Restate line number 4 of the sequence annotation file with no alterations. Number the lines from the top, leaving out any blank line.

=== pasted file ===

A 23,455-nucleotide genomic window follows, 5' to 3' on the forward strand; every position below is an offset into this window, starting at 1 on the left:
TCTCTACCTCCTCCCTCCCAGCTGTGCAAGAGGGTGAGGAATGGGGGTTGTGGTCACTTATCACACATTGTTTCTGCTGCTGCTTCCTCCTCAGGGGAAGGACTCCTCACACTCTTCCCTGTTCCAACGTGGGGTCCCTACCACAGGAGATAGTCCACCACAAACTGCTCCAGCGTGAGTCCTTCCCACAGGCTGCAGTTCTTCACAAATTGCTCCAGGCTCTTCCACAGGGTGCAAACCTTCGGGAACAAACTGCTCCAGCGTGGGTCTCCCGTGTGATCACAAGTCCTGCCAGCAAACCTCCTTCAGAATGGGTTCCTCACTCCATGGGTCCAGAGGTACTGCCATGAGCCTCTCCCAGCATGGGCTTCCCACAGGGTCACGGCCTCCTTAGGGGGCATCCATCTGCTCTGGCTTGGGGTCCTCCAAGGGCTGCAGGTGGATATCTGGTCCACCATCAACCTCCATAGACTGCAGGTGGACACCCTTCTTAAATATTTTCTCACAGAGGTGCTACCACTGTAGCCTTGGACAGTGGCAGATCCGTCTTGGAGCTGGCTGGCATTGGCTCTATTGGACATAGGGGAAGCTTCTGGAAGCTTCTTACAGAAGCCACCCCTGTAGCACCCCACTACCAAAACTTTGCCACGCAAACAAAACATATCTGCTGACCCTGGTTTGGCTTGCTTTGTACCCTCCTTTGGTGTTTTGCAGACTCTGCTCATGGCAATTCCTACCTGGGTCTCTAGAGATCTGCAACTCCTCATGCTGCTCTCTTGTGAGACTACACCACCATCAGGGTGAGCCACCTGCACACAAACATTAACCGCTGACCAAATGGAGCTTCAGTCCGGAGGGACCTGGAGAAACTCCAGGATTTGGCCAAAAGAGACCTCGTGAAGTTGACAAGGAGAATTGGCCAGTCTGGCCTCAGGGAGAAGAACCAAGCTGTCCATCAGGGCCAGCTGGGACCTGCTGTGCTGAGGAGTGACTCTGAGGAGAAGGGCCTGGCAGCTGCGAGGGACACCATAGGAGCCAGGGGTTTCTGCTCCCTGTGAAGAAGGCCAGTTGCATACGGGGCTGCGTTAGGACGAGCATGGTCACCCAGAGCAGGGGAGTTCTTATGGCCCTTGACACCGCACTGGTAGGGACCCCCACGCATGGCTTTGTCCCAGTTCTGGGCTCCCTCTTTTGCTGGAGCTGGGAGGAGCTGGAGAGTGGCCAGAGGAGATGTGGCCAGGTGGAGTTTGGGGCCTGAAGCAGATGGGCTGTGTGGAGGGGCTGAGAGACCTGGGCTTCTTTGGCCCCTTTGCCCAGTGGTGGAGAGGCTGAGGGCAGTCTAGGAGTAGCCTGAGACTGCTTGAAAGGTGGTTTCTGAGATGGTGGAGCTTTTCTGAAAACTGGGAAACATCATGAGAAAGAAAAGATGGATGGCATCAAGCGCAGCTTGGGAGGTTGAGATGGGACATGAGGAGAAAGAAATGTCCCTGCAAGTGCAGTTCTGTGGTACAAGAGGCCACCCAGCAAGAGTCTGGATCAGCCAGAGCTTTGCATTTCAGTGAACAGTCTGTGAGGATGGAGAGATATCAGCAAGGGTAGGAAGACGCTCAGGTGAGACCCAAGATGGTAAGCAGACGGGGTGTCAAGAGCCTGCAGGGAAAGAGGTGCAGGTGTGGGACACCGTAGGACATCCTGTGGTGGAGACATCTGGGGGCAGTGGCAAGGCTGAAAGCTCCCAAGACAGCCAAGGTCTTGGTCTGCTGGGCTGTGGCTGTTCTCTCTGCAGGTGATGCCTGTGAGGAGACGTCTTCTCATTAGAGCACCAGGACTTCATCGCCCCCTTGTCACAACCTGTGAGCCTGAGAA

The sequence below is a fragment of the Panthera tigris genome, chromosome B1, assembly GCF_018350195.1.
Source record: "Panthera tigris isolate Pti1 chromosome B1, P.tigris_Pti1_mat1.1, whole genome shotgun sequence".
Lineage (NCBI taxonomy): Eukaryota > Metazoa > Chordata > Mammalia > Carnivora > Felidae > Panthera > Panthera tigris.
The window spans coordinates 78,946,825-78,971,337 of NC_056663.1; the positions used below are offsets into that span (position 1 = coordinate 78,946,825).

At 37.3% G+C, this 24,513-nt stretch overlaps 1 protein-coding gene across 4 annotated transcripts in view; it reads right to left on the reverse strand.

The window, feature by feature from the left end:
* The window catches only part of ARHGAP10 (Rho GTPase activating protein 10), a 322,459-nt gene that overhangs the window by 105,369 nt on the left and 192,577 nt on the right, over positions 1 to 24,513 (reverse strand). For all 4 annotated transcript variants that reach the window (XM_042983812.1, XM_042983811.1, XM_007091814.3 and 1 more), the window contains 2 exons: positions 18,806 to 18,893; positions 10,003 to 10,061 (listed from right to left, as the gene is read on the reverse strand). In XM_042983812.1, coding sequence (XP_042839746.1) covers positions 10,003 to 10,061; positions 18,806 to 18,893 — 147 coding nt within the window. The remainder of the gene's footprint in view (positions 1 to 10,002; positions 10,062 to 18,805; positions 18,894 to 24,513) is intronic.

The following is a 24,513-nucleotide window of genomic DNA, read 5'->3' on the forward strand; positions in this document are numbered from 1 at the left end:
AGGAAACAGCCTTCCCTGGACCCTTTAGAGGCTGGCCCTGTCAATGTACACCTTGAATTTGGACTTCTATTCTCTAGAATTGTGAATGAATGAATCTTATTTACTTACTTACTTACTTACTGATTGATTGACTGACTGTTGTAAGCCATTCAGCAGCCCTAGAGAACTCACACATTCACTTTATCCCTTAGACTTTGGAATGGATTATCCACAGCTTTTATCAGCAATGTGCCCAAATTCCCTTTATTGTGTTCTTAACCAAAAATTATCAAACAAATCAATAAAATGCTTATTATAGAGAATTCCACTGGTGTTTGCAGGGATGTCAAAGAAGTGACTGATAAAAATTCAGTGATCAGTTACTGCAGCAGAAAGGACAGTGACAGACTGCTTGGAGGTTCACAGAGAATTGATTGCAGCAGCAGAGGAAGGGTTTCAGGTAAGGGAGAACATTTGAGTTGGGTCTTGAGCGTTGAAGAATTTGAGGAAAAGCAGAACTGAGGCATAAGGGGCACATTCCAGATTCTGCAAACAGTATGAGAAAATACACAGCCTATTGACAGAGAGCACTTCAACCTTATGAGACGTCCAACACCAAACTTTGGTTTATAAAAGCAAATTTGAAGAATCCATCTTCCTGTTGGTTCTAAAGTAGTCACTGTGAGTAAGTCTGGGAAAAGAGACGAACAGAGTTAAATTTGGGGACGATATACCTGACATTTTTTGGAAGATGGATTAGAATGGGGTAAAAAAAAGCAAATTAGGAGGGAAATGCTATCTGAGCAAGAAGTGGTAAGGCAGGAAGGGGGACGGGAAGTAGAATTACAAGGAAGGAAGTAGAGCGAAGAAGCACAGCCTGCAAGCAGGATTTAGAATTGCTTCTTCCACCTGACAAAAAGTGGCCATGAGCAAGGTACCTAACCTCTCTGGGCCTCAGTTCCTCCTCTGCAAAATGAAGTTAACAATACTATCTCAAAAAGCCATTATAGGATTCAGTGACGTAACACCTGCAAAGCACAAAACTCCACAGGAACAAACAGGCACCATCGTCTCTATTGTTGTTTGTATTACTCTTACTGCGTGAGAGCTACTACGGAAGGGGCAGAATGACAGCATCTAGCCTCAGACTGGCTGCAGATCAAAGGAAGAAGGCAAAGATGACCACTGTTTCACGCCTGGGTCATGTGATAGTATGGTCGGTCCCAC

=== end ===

Source record: "Panthera tigris isolate Pti1 chromosome B1, P.tigris_Pti1_mat1.1, whole genome shotgun sequence".